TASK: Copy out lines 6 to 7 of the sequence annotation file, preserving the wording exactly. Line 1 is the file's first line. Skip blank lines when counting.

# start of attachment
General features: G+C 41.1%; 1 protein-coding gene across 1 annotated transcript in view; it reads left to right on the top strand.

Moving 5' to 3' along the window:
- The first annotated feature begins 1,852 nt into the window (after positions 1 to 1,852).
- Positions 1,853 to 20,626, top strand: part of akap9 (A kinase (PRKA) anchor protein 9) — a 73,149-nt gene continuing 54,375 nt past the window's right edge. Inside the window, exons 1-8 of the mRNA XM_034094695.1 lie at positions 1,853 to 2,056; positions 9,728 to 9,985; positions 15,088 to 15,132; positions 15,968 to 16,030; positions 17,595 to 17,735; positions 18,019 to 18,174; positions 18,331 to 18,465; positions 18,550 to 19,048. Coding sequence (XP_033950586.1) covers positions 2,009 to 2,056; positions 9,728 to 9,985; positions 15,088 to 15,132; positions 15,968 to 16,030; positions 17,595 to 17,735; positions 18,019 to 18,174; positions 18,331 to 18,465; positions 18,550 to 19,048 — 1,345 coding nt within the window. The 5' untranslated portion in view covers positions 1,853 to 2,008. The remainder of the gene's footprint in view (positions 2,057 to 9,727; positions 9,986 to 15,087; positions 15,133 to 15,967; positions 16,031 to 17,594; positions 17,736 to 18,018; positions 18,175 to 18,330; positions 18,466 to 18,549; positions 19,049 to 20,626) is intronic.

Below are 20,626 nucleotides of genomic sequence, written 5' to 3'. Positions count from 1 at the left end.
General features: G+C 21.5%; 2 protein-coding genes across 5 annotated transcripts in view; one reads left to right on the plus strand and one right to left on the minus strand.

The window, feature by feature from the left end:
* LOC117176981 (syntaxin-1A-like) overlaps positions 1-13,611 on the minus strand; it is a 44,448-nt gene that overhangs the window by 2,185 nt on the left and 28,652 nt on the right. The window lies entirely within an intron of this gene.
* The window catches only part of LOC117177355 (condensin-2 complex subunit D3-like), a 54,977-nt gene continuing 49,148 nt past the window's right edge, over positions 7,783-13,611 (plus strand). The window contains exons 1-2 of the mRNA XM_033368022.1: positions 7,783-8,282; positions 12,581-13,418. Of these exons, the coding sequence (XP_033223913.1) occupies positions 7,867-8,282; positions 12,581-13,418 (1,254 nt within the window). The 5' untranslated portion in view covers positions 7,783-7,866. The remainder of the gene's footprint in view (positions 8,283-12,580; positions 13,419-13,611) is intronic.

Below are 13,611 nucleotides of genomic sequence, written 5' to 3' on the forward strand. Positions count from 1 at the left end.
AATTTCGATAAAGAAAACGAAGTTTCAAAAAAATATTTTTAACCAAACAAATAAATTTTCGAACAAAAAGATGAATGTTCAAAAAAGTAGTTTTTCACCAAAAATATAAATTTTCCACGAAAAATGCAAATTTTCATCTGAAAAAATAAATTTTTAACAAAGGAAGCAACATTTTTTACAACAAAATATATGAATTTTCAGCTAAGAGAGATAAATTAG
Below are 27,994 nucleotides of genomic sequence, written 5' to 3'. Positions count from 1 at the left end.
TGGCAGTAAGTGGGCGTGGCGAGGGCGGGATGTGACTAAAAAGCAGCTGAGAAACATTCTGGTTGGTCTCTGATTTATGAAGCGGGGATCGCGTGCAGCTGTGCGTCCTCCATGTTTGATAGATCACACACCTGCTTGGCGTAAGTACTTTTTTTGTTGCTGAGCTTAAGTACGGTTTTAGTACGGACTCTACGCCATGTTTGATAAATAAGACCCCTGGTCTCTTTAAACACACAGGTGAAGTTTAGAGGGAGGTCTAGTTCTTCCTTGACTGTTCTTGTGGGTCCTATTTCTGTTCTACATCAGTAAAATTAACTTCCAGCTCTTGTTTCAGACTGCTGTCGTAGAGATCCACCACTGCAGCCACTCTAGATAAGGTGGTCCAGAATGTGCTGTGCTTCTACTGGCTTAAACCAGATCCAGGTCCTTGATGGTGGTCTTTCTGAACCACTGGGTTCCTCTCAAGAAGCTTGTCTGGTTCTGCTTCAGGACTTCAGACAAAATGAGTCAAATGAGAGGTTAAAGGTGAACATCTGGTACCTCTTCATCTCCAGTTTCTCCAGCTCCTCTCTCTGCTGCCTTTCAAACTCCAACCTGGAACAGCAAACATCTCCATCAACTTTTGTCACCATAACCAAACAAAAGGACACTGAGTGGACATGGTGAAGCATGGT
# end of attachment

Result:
General features: G+C 21.5%; 2 protein-coding genes across 5 annotated transcripts in view; one reads left to right on the plus strand and one right to left on the minus strand.

The window, feature by feature from the left end: